There are three main ways conflicts between legal effects (obligations, institutional facts, etc.) are derogated.
Lex superior - the effect originating from the highest priority legal source (e.g. human rights charters) derogates.
Lex posterior - the effect originating from the most recently enacted legislation derogates.
Lex specialis - the most specific effect derogates (e.g. any EU product can be sold in any EU country. Italy requires only pasta made from wheat can be sold as pasta. Germany makes pasta made from some other product. Italy's law is more specific and therefore German-labelled pasta which does not constitute pasta to Italy's legal system cannot be sold in Italy).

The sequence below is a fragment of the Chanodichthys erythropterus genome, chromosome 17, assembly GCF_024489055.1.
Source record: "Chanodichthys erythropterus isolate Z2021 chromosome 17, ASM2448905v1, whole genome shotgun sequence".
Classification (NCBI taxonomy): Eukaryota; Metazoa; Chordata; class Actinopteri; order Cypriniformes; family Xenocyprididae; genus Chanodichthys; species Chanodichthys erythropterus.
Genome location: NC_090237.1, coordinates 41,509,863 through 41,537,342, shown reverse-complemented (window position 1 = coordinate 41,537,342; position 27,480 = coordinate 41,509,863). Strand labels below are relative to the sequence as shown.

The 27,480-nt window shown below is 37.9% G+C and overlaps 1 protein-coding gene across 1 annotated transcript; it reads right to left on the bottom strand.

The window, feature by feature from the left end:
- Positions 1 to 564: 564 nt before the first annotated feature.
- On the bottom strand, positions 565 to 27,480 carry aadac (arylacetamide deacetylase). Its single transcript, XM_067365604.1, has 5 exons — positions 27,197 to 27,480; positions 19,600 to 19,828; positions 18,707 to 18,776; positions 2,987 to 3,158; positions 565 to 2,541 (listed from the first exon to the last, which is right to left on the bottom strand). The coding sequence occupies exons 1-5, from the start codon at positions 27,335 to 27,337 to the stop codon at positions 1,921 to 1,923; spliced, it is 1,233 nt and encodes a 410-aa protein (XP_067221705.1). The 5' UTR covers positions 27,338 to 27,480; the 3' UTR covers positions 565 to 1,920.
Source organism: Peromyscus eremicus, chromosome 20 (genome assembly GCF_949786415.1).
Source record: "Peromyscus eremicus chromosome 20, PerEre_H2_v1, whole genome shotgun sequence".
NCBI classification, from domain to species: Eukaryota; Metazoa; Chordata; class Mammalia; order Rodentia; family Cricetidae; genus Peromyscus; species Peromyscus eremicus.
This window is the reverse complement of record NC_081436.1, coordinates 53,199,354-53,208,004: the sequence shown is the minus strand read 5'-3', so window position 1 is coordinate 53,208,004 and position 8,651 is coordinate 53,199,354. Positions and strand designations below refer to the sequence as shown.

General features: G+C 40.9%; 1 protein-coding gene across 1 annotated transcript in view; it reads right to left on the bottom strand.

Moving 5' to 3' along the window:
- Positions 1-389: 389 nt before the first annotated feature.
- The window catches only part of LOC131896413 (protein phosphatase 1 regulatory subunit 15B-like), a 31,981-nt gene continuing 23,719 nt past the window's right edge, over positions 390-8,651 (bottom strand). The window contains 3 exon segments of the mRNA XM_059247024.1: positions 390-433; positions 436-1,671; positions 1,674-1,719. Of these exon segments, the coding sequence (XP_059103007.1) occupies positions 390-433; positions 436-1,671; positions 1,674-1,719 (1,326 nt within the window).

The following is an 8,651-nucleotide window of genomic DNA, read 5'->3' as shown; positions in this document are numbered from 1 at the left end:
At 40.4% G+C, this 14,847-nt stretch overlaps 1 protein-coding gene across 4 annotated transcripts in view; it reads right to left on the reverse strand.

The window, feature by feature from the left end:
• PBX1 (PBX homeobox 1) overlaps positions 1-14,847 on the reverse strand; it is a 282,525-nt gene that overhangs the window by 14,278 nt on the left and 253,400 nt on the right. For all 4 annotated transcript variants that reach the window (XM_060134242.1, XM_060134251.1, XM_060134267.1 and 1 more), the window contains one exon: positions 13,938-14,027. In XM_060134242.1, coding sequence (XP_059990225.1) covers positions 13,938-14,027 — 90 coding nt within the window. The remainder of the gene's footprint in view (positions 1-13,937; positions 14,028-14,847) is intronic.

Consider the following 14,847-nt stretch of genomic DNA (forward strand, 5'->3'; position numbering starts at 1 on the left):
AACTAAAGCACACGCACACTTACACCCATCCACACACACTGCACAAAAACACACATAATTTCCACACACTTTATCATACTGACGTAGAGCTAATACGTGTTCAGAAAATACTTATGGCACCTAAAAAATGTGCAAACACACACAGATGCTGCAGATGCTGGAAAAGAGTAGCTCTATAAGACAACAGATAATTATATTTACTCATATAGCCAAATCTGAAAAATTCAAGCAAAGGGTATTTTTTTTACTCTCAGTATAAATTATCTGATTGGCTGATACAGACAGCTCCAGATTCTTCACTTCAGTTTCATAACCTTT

If a more specialised effect somehow contradicts an effect from a higher source, then one principle must be determined as taking precedent over another. It depends on the legal system which is which. I don't know any legal system where an effect from superior source has been derogated by an inferior source. Human Rights law should always take precedent, so should a constitution, under the lex superior principle.